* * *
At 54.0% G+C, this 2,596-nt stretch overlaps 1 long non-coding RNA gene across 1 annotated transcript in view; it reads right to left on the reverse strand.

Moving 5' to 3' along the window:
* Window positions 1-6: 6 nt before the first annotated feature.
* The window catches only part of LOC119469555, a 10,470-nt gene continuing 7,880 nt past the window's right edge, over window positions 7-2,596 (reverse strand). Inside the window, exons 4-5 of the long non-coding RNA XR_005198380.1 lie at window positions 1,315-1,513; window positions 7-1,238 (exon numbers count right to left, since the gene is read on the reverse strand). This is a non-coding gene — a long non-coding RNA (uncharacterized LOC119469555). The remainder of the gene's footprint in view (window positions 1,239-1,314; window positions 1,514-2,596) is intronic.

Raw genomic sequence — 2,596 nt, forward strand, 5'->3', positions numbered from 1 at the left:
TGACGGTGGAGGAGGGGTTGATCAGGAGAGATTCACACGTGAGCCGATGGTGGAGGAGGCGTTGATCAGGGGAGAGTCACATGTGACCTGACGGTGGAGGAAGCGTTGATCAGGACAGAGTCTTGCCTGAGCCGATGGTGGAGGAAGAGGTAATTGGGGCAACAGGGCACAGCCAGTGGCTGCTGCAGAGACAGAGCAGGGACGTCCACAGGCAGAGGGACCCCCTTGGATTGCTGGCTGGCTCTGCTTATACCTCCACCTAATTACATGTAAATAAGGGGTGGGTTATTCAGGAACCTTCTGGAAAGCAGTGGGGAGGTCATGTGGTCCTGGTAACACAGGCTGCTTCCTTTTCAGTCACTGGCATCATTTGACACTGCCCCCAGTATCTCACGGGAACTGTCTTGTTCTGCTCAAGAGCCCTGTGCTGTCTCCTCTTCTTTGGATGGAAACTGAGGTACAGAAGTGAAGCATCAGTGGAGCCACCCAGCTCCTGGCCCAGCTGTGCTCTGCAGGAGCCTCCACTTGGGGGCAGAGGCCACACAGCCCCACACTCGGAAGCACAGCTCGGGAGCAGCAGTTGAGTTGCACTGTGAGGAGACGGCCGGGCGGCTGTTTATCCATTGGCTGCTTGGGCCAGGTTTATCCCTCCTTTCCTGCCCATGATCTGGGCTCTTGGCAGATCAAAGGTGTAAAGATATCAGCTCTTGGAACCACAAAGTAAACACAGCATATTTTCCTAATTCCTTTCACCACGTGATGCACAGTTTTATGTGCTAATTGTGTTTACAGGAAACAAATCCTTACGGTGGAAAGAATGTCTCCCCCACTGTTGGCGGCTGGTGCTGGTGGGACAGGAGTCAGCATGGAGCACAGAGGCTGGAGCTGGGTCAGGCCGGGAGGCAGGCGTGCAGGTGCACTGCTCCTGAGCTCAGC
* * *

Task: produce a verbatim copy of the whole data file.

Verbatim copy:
At 54.0% G+C, this 2,596-nt stretch overlaps 1 long non-coding RNA gene across 1 annotated transcript in view; it reads right to left on the reverse strand.

Moving 5' to 3' along the window:
* Window positions 1-6: 6 nt before the first annotated feature.
* The window catches only part of LOC119469555, a 10,470-nt gene continuing 7,880 nt past the window's right edge, over window positions 7-2,596 (reverse strand). Inside the window, exons 4-5 of the long non-coding RNA XR_005198380.1 lie at window positions 1,315-1,513; window positions 7-1,238 (exon numbers count right to left, since the gene is read on the reverse strand). This is a non-coding gene — a long non-coding RNA (uncharacterized LOC119469555). The remainder of the gene's footprint in view (window positions 1,239-1,314; window positions 1,514-2,596) is intronic.

Raw genomic sequence — 2,596 nt, forward strand, 5'->3', positions numbered from 1 at the left:
TGACGGTGGAGGAGGGGTTGATCAGGAGAGATTCACACGTGAGCCGATGGTGGAGGAGGCGTTGATCAGGGGAGAGTCACATGTGACCTGACGGTGGAGGAAGCGTTGATCAGGACAGAGTCTTGCCTGAGCCGATGGTGGAGGAAGAGGTAATTGGGGCAACAGGGCACAGCCAGTGGCTGCTGCAGAGACAGAGCAGGGACGTCCACAGGCAGAGGGACCCCCTTGGATTGCTGGCTGGCTCTGCTTATACCTCCACCTAATTACATGTAAATAAGGGGTGGGTTATTCAGGAACCTTCTGGAAAGCAGTGGGGAGGTCATGTGGTCCTGGTAACACAGGCTGCTTCCTTTTCAGTCACTGGCATCATTTGACACTGCCCCCAGTATCTCACGGGAACTGTCTTGTTCTGCTCAAGAGCCCTGTGCTGTCTCCTCTTCTTTGGATGGAAACTGAGGTACAGAAGTGAAGCATCAGTGGAGCCACCCAGCTCCTGGCCCAGCTGTGCTCTGCAGGAGCCTCCACTTGGGGGCAGAGGCCACACAGCCCCACACTCGGAAGCACAGCTCGGGAGCAGCAGTTGAGTTGCACTGTGAGGAGACGGCCGGGCGGCTGTTTATCCATTGGCTGCTTGGGCCAGGTTTATCCCTCCTTTCCTGCCCATGATCTGGGCTCTTGGCAGATCAAAGGTGTAAAGATATCAGCTCTTGGAACCACAAAGTAAACACAGCATATTTTCCTAATTCCTTTCACCACGTGATGCACAGTTTTATGTGCTAATTGTGTTTACAGGAAACAAATCCTTACGGTGGAAAGAATGTCTCCCCCACTGTTGGCGGCTGGTGCTGGTGGGACAGGAGTCAGCATGGAGCACAGAGGCTGGAGCTGGGTCAGGCCGGGAGGCAGGCGTGCAGGTGCACTGCTCCTGAGCTCAGC